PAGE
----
The batting is also a worry. Jonathan Trott, in particular, and Cook, by their own high standards, look someway short of their best. Trott has fallen - almost literally - into an old habit of over balancing on to the off side when he plays to leg, while Pietersen should reflect more on his loose stroke, throwing his hands at a ball well outside off stump at a time when his side required him to resist throughout the day, far more than the reasonable umpiring decision that cost his wicket in the second innings. Jonny Bairstow might, in a different era, consider himself fortunate to retain his place.
England captains continue to be defined by their performance in Ashes series and Cook, in his first at the helm, has retained the Urn in the minimum amount of Tests possible. So you might have expected him to be in celebratory mood. Instead he appeared deflated and used a hardly euphoric phrase to describe the atmosphere in the England camp.
"The feeling in the dressing room is very pleasant," Cook said in the voice of a fellow on the phone to the Samaritans. "We wanted to keep the Ashes and we have done that. Now we want to go on and win them.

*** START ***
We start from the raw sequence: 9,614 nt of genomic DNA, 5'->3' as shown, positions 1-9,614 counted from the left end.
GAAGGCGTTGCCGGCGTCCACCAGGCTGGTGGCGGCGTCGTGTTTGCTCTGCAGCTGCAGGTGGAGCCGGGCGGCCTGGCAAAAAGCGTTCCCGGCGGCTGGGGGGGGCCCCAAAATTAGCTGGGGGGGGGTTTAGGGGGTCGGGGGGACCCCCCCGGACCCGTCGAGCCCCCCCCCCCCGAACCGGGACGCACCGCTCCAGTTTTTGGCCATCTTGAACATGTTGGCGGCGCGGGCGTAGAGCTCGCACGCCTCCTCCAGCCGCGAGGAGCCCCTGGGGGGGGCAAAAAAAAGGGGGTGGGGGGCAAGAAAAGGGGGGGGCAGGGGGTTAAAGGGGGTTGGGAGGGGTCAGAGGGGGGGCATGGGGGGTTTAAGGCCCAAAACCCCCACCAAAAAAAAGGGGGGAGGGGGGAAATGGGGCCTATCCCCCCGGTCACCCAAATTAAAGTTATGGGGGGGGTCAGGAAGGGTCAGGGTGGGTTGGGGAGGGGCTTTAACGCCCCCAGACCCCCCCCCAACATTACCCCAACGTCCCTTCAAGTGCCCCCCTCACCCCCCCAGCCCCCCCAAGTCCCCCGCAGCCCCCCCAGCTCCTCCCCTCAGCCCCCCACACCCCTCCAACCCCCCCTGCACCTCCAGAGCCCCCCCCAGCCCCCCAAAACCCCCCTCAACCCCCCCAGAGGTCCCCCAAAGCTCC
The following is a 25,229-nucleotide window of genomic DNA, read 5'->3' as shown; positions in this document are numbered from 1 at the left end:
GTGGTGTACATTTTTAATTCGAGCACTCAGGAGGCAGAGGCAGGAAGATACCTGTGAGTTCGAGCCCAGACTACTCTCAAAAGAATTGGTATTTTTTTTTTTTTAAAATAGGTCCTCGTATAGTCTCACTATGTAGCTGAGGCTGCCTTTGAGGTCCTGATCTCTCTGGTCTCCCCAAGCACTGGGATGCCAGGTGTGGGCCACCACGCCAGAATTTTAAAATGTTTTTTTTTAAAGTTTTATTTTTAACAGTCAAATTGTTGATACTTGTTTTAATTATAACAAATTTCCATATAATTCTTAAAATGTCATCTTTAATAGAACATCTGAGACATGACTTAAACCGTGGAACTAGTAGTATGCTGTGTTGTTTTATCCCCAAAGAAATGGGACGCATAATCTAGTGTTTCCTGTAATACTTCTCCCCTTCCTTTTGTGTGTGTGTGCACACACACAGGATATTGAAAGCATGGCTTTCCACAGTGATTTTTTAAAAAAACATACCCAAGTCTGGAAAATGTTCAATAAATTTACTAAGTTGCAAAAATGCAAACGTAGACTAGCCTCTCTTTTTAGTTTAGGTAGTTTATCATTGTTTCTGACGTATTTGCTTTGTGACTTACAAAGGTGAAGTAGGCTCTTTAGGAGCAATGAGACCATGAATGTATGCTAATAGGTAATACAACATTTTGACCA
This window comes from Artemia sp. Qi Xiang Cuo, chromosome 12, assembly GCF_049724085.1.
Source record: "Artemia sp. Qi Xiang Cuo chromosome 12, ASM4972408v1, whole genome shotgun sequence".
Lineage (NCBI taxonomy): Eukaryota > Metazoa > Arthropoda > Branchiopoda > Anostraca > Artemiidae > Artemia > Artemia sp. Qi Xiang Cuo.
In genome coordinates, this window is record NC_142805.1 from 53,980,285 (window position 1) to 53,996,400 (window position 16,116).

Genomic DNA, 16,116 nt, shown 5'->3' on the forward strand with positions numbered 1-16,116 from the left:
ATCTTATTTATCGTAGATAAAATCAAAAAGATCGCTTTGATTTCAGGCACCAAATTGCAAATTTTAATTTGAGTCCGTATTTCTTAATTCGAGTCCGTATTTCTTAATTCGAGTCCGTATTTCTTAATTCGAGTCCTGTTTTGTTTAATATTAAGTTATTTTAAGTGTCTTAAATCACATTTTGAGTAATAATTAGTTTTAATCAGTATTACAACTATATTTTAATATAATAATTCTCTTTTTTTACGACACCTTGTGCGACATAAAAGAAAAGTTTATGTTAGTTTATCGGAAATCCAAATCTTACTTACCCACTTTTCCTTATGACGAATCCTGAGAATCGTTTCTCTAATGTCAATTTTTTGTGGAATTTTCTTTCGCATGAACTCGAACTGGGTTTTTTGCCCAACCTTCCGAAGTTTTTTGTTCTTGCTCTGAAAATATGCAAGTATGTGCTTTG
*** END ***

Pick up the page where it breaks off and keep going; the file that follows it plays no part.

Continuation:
"It's a strange feeling. We've been behind the eight-ball in this game, but we've fought hard and if you had offered us this position 14 days ago, we would have snatched your hand off.
"We didn't play our best game here and were put under pressure by Australia. But we fought extremely hard, batting a long time. Avoiding the follow-on was crucial, so I can't complain how we have handled this week.
"We have found ourselves in situations like this over last couple of years: the last Test in New Zealand, when Matt Prior batted fantastically well, and in Nagpur, where the whole side batted well. We knew we had experience to get through it. We are proving we are a hard side to beat."
Indeed they are. But with Australia improving and England stuttering, the celebrations will be muted. Both sides head to Durham with something to prove.
George Dobell is a senior correspondent at ESPNcricinfo